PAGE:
When the $2.2 trillion Coronavirus Aid, Relief and Economic Security Act (CARES) act was announced in late March, the funds promised were to be distributed to many areas, including, arguably the most negatively impacted area, the healthcare field. The CARES Act funding hospitals is not only important for healthcare, but for the nation as a whole.
The Public Health and Social Services Emergency Fund, which usually works with an annual budget of $2.6 billion, received $100 billion to reimburse both non-profit and for-profit hospitals for expenses and lost revenue cause by the COVID-19 pandemic. The U.S. Department of Health and Human Services has been tasked with dispersing these funds as quickly as possible to minimize the impact COVID-19 is having on our healthcare providers.
Originally, hospitals believed they could apply for money to use towards a range of Coronavirus-related expenses ranging from medical supplies like masks, gowns and gloves, to larger equipment and buildings like beds, ventilators and temporary structures to house patients, but during an April 3rd Coronavirus Task Force Press Briefing, Health and Human Services Secretary Alex Azar said that at least a portion the $100 billion fund will be used to reimburse hospitals at Medicare rates for uncompensated COVID-19 care for the uninsured. Additionally, a condition to receiving the reimbursement is that hospitals cannot balance bill uninsured patients for Coronavirus care.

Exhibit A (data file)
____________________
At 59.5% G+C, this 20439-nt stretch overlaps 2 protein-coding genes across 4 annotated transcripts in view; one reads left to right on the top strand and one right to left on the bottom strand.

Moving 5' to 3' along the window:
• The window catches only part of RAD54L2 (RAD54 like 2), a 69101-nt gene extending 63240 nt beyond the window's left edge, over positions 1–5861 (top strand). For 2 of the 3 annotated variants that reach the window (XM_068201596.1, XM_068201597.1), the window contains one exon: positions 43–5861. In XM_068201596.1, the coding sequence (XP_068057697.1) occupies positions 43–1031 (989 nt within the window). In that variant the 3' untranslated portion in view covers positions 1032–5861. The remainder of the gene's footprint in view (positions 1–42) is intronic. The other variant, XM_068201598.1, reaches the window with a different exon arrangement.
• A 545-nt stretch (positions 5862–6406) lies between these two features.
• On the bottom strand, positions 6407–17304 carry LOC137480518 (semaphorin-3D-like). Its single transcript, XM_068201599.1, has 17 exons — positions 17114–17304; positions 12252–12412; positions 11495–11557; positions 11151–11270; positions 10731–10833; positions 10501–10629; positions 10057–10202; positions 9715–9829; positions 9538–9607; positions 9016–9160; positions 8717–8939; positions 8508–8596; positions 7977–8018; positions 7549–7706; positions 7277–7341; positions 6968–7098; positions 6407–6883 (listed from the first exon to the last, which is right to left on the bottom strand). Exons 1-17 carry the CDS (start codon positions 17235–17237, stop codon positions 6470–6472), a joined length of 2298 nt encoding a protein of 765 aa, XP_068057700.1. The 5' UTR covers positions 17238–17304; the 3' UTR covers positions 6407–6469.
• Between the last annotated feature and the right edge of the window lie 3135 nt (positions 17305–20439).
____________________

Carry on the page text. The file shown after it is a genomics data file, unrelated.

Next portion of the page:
While $100 billion is a lot of money, if it were to be evenly disbursed across the country, it would mean about $108,000 per hospital bed in the United States. But with hospitals not knowing how much will go to covering uninsured patients, and without a lot of additional guidance, an article in Health Leaders suggested hospitals prepare to submit quantifiable information as soon as possible.
Groups like the American Hospital Association have taken notice to the addition of covering uninsured patients and the ramifications this will have on continuity of service. In a Revcycle Intelligence article, AHA president and CEO said:
“Because hospitals and health systems, and our dedicated caregivers are on the front lines of this pandemic, we continue to urge the release of the CARES Act emergency relief funds as soon as possible. This critical funding will help ensure that our health care providers can continue to be there for everyone and have the support and resources that are needed to deliver care to their patients and communities.”
If you have concerns about this shift in funding, contact your associations and have your voice heard. Let them know how this will impact your ability to survive.
As we continue to navigate these unprecedented times, it will be important to stay fluid and find as many options as possible to strengthen your bottom line. Between the CARES Act funding hospitals with $100 billion and the Paycheck Protection Program that can help with payroll needs, hospitals can find a few more tools for the fight against COVID-19.